Previous Joints

Thursday, 4 July 2013

Guest Post: Man of Steel by @DCPlod

This guest piece is by DCPlod aka Danielle. I've been a huge fan of her Twitter account for some time. She is ruthlessly funny, intelligent and hard-as-nails tough. This is actually a repost from her blog which can be found here. This is what she made of Man of Steel.

First off, let me state I’ve never read a comic book, so I have no idea how Man of Steel fits into or compares to the wider Superman universe. That said, I love the superhero genre, and we’re currently living in a golden age of superhero films (with some, or should I say Four, notable exceptions). I’ll be comparing Man of Steel to Superman 1 & 2 which I consider to be the only films worth watching (yes, not even Kevin Spacey could salvage the mess that was Superman Returns).
Man of Steel is a very worthy addition to the recent canon of serious superhero films – it has the grittiness and brutal realism of the Dark Knight (Nolan’s influence is clear), the spectacular clashes of the Avengers, and the emotion of Iron Man, but yet still retains the core of what makes Superman Superman. It ‘s a great re-interpretation of the character, played to perfection by Henry Cavill - and his history. He captures Clark Kent’s inner turmoil and sense of not belonging, without turning him into a walking pile of angst like Batman; he also puts the steel in his incarnation as the Man of Steel.  I will say this, however: Cavill has a lot of work to do on Clark Kent’s ‘hiding in plain sight’ act at the Daily Planet, which Christopher Reeve nailed. It’s ridiculously obvious he’s Superman.
Amy Adams is a Lois Lane for the 21st century. Gone is the woman who throws herself off waterfalls to provoke Clark into proving she’s right about him being Superman; she figures out who he is very quickly and is considerably wiser in how she acts on this knowledge. She’s almost a sidekick as well as a love interest, proving to be far more of a help than a hindrance. Kevin Costner also revealed hitherto unsuspected acting skills as Pa Kent. Costner is an actor I have been singularly unimpressed by in every movie I’ve seen him in – notably Robin Hood Prince of Thieves, where the only thing he managed to outact was Sherwood Forest and that was by being more wooden – but here he brings the right emotional depth as Superman’s adoptive father, and you can see and believe the deep influence he’s had on Clark’s moral and emotional development.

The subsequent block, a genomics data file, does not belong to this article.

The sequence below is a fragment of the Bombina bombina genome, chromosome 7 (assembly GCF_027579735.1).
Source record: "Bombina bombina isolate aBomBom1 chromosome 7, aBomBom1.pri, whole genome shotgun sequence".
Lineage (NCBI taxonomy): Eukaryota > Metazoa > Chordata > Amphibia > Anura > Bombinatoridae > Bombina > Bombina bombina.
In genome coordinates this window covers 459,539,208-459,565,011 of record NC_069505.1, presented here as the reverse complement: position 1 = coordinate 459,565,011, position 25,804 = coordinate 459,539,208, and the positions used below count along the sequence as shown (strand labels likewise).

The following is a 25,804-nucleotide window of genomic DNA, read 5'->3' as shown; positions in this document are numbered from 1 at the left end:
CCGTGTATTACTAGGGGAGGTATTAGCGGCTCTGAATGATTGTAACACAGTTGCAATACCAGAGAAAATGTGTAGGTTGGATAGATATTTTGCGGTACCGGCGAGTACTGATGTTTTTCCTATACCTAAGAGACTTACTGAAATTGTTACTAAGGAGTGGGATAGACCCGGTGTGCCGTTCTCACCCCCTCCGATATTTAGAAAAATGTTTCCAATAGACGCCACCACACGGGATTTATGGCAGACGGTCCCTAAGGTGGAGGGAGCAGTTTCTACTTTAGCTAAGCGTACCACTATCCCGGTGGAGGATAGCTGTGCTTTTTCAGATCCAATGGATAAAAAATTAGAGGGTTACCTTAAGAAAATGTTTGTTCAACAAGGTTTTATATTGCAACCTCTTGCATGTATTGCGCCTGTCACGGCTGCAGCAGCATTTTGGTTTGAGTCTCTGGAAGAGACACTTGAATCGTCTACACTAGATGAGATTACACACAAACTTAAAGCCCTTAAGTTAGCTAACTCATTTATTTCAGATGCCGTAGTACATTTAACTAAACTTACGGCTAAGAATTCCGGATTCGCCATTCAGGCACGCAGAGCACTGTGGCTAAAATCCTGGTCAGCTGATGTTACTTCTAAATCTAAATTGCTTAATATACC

Superman’s true father Jor-El (Russell Crowe) plays a far more active role here than he does in the previous films, while not altering the key means by which he communicates with his son. Crowe turns in a performance vastly superior to Marlon Brando’s phoned in effort. Of course, Brando making no effort is still better than many an actor giving it their all, but the Jor-El of Superman 1/2 still serves purely as an expositionary figure rather than a fleshed out figure connecting us (and Superman) emotionally to Krypton.  A far greater level of importance is attached to Superman’s origin story this time around: Jor-El’s status as a heretic and his reasoning behind sending young Kal-El to Earth are what set up the key conflict between Superman and General Zod.
Right, on to said villain of the piece. While Superman calls General Zod a monster. He does indeed do monstrous things, but just how much choice does he have in the matter? Zod is the literal creation of a society where your sole purpose in life is determined by geneticists, and you are basically stored in a test tube until Krypton needs you. Zod was made to be a soldier, so while what he does is heinous, you can see why he does it. To him, Jor-El and Superman are taking his raison d’etre away from him, therefore he must stop them by all means necessary. It makes him a serious villain with understandable motives, a far cry from the General Zod of Superman 2 who took over Earth for kicks and was soon bored to tears by how easy mankind was to subjugate.
With regards to the film as a whole: the fight scenes were great; my only complaint would be they went on a little too long, and I found myself thinking “when the hell is Superman going to defeat these guys?” They don’t go lightly on the destruction either – the joint really gets wrecked here. On a meta level it was hilarious watching a virtual parade of characters from my favourite TV shows appear one by one – why hello West Wing’s Toby Ziegler, Elliot Stabler of SVU, Boardwalk Empire’s Nelson van Alden, Hannibal’s Jack Crawford and Doug Stamper from US House of Cards!
All in all: Man of Steel is both a fantastic movie and a really great reboot which should do for Superman what Batman Begins did for Batman.